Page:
The law retains the existing 50 percent deduction limitation on food and beverage expenses.

Effective for tax years beginning after Dec. 31, 2025, the TCJA also eliminates the deduction for meals furnished for the employer’s convenience on the employer’s business premises.

Implication for manufacturers

As a practical matter, manufacturing companies will now need to account for food and beverage expenses separately from entertainment expenses as the classification will affect deductibility on a go-forward basis.

Uniform Capitalization Rules
New Law

The uniform capitalization rules under Internal Revenue Code Section 263A require that certain direct and indirect costs that are normally expensed instead be capitalized as part of inventory for purposes of calculating taxable income. For tax years beginning after Dec. 31, 2017, any taxpayer (regardless of industry) that has average gross receipts of less than $25 million for the prior three tax years is exempt from these rules.

Implication for manufacturers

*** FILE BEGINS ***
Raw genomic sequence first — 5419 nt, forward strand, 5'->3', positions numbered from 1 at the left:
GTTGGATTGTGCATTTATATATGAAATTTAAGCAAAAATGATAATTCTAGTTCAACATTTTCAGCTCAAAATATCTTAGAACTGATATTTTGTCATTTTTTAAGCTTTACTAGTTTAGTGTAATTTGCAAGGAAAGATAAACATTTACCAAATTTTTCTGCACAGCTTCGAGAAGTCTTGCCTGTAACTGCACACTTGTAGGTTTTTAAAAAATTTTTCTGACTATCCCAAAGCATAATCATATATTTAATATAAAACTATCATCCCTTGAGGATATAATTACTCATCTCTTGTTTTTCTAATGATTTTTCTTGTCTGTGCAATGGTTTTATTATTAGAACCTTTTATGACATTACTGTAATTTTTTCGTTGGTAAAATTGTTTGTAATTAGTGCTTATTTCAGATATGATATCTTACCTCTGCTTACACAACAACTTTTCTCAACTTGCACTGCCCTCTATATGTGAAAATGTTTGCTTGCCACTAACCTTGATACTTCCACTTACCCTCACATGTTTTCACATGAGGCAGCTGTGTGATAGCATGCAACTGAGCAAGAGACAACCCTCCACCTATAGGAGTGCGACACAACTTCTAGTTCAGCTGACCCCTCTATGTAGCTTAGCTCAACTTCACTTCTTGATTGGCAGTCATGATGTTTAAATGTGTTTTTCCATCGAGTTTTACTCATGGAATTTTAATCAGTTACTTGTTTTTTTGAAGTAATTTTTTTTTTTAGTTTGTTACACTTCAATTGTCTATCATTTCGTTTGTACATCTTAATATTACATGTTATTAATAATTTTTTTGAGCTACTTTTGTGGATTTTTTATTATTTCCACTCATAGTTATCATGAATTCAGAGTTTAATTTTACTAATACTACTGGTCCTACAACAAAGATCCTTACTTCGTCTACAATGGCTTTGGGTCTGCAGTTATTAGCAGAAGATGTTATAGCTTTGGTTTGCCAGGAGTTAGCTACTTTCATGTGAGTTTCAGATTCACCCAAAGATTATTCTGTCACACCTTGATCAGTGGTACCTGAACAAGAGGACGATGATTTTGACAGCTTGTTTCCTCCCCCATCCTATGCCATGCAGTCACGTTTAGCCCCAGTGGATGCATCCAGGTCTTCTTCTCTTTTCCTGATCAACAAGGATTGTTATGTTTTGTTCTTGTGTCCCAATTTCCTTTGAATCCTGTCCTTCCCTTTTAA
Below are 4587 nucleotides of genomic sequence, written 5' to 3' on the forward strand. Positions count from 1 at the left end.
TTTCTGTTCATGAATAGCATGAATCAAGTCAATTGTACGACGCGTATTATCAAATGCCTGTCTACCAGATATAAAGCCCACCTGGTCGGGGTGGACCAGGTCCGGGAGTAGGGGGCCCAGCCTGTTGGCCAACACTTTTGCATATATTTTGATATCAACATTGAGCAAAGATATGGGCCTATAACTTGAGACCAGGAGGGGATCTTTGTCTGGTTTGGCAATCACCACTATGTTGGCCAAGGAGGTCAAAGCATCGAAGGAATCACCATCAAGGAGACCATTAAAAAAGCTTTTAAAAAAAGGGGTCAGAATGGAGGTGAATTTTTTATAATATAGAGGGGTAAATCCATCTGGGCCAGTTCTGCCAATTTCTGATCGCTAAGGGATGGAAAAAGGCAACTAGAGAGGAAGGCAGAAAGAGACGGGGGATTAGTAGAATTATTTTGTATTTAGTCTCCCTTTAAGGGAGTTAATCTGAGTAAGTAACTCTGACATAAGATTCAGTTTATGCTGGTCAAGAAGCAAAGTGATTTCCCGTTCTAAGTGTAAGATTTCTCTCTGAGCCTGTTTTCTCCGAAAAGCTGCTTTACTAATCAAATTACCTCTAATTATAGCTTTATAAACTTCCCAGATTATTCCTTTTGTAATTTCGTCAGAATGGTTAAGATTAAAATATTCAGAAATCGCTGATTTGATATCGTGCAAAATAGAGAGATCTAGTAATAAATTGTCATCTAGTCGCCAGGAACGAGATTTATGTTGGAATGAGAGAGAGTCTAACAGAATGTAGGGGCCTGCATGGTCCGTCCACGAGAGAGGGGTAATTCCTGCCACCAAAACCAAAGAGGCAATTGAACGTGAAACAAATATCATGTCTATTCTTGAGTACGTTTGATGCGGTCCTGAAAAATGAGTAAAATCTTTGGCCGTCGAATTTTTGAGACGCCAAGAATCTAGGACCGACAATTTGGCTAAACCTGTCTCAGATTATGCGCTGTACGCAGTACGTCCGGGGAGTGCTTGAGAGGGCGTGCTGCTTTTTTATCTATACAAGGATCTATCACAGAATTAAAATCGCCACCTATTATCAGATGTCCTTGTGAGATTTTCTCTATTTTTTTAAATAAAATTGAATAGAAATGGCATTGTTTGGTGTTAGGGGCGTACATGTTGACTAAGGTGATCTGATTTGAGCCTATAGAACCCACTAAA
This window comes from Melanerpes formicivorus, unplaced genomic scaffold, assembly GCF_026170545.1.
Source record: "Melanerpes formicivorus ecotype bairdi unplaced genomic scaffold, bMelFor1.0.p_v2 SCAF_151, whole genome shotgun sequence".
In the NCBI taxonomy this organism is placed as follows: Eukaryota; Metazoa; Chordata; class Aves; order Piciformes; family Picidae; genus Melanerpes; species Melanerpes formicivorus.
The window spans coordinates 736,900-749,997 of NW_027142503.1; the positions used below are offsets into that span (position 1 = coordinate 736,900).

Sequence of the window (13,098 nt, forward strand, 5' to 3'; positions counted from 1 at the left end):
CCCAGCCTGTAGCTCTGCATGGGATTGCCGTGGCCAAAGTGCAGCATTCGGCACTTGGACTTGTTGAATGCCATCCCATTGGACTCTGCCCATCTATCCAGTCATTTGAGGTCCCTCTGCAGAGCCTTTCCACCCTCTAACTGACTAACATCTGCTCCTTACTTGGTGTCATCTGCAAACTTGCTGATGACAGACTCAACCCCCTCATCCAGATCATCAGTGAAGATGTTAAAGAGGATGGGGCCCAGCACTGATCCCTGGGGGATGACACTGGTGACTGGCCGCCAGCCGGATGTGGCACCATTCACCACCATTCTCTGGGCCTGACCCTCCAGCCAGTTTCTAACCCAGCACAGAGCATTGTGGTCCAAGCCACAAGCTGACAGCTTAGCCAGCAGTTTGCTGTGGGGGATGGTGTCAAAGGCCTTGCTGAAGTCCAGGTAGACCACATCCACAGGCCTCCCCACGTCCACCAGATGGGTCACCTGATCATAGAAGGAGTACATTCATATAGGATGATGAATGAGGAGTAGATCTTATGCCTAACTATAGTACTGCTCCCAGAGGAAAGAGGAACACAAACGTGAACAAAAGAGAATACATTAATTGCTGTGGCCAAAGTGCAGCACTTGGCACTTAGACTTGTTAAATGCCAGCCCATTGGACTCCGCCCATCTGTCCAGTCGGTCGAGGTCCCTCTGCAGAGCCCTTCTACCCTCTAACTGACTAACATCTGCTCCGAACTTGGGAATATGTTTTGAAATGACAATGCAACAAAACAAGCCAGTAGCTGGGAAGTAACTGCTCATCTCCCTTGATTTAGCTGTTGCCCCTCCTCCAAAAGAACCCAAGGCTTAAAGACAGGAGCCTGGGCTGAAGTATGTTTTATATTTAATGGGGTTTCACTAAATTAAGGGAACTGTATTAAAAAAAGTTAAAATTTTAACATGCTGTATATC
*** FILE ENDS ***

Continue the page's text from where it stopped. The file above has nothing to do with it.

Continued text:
This is a win for smaller manufacturers with gross receipts under $25 million as they will not be subject to capitalizing certain costs.

Like-Kind Exchange
New Law

The TCJA narrows the type of property that qualifies for deferral under the like-kind exchange rules of Internal Revenue Code Section 1031. Under the new rules, only real property that is not held primarily for sale will be eligible for deferral. All other trades that are completed after Dec. 31, 2017, will be subject to the new rules.

Implication for manufacturers

This may be viewed as a loss for the manufacturing industry, but from a practical perspective, the short-term impact will be offset by new depreciation rules. If a taxpayer is forced to recognize gain on the trade of a piece of equipment, the subsequently higher basis in the replacement equipment will be eligible for bonus/Section 179 depreciation. This will have a negative impact from a state perspective as most states will not follow the Federal rules regarding dereciation.